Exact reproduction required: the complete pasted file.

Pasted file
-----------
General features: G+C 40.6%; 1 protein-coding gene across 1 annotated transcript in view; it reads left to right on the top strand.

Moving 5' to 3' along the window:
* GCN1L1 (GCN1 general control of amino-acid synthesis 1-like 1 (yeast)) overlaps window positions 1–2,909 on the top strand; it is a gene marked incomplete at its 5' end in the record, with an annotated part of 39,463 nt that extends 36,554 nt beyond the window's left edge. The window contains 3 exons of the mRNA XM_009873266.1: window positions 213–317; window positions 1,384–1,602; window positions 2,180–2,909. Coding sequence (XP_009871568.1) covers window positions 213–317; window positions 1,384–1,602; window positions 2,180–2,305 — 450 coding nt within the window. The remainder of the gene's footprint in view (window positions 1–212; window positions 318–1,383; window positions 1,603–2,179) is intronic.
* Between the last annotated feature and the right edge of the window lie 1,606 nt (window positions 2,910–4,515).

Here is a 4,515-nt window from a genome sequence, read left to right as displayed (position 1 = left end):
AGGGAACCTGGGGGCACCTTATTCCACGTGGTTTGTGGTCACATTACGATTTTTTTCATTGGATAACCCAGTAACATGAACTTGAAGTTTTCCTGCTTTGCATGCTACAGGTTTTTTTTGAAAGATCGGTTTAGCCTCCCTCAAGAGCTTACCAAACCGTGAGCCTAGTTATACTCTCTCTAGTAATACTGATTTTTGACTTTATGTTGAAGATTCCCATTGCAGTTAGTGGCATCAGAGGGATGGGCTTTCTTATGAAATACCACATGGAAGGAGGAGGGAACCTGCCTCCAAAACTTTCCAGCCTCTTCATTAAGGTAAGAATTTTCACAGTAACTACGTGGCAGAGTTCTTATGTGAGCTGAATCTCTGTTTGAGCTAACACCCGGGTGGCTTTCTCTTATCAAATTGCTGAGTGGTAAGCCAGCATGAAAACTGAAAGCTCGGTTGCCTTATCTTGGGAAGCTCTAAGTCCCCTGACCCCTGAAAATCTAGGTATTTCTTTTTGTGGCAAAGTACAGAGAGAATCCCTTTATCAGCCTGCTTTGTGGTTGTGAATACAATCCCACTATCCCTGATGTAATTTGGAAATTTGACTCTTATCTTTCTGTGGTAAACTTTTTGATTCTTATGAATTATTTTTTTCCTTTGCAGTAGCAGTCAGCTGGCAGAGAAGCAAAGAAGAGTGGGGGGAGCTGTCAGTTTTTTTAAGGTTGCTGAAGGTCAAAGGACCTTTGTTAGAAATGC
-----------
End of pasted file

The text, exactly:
General features: G+C 40.6%; 1 protein-coding gene across 1 annotated transcript in view; it reads left to right on the top strand.

Moving 5' to 3' along the window:
* GCN1L1 (GCN1 general control of amino-acid synthesis 1-like 1 (yeast)) overlaps window positions 1–2,909 on the top strand; it is a gene marked incomplete at its 5' end in the record, with an annotated part of 39,463 nt that extends 36,554 nt beyond the window's left edge. The window contains 3 exons of the mRNA XM_009873266.1: window positions 213–317; window positions 1,384–1,602; window positions 2,180–2,909. Coding sequence (XP_009871568.1) covers window positions 213–317; window positions 1,384–1,602; window positions 2,180–2,305 — 450 coding nt within the window. The remainder of the gene's footprint in view (window positions 1–212; window positions 318–1,383; window positions 1,603–2,179) is intronic.
* Between the last annotated feature and the right edge of the window lie 1,606 nt (window positions 2,910–4,515).

Here is a 4,515-nt window from a genome sequence, read left to right as displayed (position 1 = left end):
AGGGAACCTGGGGGCACCTTATTCCACGTGGTTTGTGGTCACATTACGATTTTTTTCATTGGATAACCCAGTAACATGAACTTGAAGTTTTCCTGCTTTGCATGCTACAGGTTTTTTTTGAAAGATCGGTTTAGCCTCCCTCAAGAGCTTACCAAACCGTGAGCCTAGTTATACTCTCTCTAGTAATACTGATTTTTGACTTTATGTTGAAGATTCCCATTGCAGTTAGTGGCATCAGAGGGATGGGCTTTCTTATGAAATACCACATGGAAGGAGGAGGGAACCTGCCTCCAAAACTTTCCAGCCTCTTCATTAAGGTAAGAATTTTCACAGTAACTACGTGGCAGAGTTCTTATGTGAGCTGAATCTCTGTTTGAGCTAACACCCGGGTGGCTTTCTCTTATCAAATTGCTGAGTGGTAAGCCAGCATGAAAACTGAAAGCTCGGTTGCCTTATCTTGGGAAGCTCTAAGTCCCCTGACCCCTGAAAATCTAGGTATTTCTTTTTGTGGCAAAGTACAGAGAGAATCCCTTTATCAGCCTGCTTTGTGGTTGTGAATACAATCCCACTATCCCTGATGTAATTTGGAAATTTGACTCTTATCTTTCTGTGGTAAACTTTTTGATTCTTATGAATTATTTTTTTCCTTTGCAGTAGCAGTCAGCTGGCAGAGAAGCAAAGAAGAGTGGGGGGAGCTGTCAGTTTTTTTAAGGTTGCTGAAGGTCAAAGGACCTTTGTTAGAAATGC